Economic Remittance and Ethnic Differences in Its Impact on Children's Schooling in Guatemala
Hirotoshi Yoshioka, University of Texas at Austin
Previous research on international migration has examined impacts of remittances on the inequality level in sending communities. However, most research has not examined whether such impacts differ across ethnic groups. In Guatemala, where ethnic minorities face a much harder socioeconomic situation, it is possible that the level of socioeconomic inequality between ethnic groups increases through international remittances. Using the nationally representative data from Guatemala, I found that children of international remittance recipient households have significantly higher years of schooling than other children. Positive impacts of international remittances on children's years of schooling are considerably larger among indigenous children than non-indigenous children. Nevertheless, even when taking into account relevant socioeconomic factors, indigenous children receive significantly fewer years of schooling than non-indigenous children. Therefore, results suggest that international remittances not only lead to a higher level of inequality in schooling as a whole, but also among indigenous people, endangering the most disadvantaged households’ children.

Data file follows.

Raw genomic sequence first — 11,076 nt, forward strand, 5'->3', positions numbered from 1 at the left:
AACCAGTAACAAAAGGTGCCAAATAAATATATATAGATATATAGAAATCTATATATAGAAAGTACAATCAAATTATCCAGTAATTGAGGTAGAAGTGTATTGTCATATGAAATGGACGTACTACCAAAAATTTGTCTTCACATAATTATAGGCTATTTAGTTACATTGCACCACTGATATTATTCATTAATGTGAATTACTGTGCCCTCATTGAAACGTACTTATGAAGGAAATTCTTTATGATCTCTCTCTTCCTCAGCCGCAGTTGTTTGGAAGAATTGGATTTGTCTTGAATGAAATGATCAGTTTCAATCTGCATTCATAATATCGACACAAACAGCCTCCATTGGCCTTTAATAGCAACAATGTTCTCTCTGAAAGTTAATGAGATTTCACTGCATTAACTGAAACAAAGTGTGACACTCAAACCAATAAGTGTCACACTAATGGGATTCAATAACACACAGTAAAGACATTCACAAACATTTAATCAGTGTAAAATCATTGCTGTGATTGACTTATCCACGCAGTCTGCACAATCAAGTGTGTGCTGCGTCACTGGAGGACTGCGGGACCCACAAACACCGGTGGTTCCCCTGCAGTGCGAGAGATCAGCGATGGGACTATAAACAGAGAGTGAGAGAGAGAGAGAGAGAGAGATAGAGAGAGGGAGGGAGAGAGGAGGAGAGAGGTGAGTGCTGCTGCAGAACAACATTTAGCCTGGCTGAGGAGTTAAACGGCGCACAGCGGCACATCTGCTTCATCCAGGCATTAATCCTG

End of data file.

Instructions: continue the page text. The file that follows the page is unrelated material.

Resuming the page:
Presented in Session 61: Impacts of Migrant Remittances on Origin